LGA 72-18

Funding for city LGA has fluctuated significantly over the years. As a general rule, growth in total city general purpose aid—of which LGA is the largest component—outpaced inflation and population growth from 1972 to 1990. The exception to this rule occurred during economic recessions, when LGA was cut in response to state budget deficits; however, these cuts were restored as the economy recovered and state finances improved. From 1990 to 2001, real (i.e., inflation-adjusted) per capita city LGA remained essentially flat, although total real per capita general purpose aid eroded. In 2002, LGA was increased significantly, although other general purpose aids were greatly reduced; the net result was a modest increase in total real per capita city aid from 2001 to 2002.

The period from 2002 to 2013 saw a steady and steep erosion in state funding for LGA and other general purpose city aids, as the state was hit by two economic recessions, lackluster recoveries, repeated budget deficits, and a reluctance on the part of state policymakers to reverse the effects of permanent tax cuts enacted near the turn of the century. Modest aid increases in 2006 and 2009 were quickly overwhelmed by subsequent aid cuts. During the period from 2002 to 2013, state aid fell by 24 percent in nominal dollars (i.e., unadjusted for inflation) and by 56 percent in real per capita dollars.

During the 2013 session—effective in 2014—state policymakers enacted the largest increase in general purpose city aid in over twenty years, along with significant reforms to the LGA distribution formula to better target aid to cities with the greatest need. As a result, real per capita city LGA increased by over 15 percent from 2013 to 2014. Another much smaller LGA increase followed in 2015. However, even after the 2014 and 2015 aid increases, real per capita general purpose city aid is less than half of what it was in the peak year of 1990 and 18 percent below the 1972 level—the first year of the LGA program.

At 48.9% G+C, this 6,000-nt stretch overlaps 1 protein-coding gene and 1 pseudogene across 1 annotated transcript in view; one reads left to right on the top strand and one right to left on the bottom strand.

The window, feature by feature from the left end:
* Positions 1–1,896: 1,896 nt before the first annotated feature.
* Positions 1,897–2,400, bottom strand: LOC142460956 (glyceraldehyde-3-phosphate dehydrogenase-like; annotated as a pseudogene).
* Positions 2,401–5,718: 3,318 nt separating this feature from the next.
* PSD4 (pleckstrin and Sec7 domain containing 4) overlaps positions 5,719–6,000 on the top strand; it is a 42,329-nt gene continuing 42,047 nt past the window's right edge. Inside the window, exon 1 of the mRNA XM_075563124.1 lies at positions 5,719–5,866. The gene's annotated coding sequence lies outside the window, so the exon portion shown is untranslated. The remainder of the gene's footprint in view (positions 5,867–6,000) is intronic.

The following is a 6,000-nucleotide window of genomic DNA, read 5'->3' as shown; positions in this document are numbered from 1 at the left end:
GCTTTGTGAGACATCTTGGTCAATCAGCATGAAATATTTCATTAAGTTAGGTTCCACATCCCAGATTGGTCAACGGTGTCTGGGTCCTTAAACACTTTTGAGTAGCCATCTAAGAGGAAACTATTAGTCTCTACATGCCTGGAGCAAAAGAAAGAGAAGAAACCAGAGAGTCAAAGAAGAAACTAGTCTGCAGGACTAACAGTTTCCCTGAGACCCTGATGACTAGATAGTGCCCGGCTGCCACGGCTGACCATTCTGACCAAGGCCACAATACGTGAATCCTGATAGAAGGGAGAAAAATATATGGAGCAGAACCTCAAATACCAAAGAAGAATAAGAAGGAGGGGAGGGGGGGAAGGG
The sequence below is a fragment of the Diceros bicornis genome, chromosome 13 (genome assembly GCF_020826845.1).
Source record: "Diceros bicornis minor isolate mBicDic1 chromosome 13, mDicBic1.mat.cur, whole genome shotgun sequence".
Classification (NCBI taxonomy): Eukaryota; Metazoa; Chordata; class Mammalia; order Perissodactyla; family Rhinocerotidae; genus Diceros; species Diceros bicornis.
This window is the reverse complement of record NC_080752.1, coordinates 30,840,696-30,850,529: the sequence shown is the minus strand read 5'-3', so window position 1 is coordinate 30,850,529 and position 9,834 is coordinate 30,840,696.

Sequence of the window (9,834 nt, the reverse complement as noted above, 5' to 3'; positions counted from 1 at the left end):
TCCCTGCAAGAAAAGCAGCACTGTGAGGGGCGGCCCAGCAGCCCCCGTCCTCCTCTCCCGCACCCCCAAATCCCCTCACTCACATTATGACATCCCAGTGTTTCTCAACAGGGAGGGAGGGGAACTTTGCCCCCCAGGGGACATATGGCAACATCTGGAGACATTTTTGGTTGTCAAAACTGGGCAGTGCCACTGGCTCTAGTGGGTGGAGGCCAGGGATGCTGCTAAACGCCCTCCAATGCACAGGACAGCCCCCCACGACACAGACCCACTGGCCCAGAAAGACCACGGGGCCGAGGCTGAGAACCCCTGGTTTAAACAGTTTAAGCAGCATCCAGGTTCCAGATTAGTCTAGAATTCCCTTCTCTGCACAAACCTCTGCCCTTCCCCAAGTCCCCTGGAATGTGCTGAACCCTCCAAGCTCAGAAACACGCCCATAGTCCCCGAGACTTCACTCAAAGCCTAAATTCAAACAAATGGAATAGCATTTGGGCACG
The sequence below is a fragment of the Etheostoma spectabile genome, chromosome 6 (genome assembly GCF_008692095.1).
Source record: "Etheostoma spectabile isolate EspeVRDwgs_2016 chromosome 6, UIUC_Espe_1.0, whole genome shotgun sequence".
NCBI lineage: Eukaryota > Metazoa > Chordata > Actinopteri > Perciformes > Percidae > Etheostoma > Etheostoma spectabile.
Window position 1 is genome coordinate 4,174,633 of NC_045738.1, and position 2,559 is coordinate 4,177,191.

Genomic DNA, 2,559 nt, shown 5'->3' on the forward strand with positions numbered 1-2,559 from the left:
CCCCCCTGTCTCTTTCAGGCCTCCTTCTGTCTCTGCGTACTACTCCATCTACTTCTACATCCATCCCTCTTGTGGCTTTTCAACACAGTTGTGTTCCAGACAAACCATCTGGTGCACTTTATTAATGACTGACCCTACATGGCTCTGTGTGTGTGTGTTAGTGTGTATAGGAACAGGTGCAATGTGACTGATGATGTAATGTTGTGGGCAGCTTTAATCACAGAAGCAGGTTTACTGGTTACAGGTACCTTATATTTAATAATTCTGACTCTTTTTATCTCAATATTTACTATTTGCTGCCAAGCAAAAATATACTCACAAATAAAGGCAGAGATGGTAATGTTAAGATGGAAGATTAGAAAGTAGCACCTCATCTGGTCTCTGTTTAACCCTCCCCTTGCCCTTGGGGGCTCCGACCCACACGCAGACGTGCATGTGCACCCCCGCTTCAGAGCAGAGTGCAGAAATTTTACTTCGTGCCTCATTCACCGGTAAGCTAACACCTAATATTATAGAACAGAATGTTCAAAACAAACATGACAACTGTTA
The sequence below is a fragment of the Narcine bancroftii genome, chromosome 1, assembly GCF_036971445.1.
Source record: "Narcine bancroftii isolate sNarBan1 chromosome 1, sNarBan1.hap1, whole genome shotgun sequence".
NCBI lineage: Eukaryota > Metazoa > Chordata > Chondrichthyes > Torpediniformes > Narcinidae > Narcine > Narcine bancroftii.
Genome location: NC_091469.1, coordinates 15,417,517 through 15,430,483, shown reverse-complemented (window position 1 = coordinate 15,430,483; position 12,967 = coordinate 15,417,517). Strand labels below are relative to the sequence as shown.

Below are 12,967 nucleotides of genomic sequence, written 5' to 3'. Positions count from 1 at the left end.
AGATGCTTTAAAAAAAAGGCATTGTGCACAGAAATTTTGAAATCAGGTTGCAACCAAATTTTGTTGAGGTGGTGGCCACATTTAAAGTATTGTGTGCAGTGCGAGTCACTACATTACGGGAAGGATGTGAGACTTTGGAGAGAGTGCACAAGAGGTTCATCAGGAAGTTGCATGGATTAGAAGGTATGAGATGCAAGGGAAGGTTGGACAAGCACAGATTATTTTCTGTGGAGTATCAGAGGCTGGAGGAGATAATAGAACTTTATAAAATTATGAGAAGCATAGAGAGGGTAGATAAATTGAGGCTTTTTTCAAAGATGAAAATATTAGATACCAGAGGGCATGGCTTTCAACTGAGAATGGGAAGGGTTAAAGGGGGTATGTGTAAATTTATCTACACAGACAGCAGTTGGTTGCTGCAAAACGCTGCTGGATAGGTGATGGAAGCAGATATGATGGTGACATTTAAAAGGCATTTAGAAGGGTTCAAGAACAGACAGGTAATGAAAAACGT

After a slight increase in city LGA in 2016, the LGA appropriation is frozen in 2017 and 2018 under current law. Consequently, the LGA appropriation is not expected to keep pace with inflation and population growth during this period and, as a result, real per capita LGA will likely decline, barring any changes to state law.

Should a larger portion of past city LGA cuts be restored? Or should the current LGA appropriation at least be adjusted annually so that it keeps pace with inflation and population growth? Or should LGA be reduced? These are questions that the legislature may address during the 2016 session, although the outcome is far from clear. Leaders in the Senate have proposed a permanent increase in LGA, while the House has endorsed cutting  LGA for Minneapolis, Saint Paul, and Duluth. Meanwhile, Governor Dayton has proposed a one-time LGA increase in his 2016 supplemental budget recommendation.



The conversion from nominal (i.e., unadjusted for inflation) to constant 2016 dollars in this article is based on the implicit price deflator for state and local government purchases. The use of this implicit price deflator was the subject of a recent North Star article.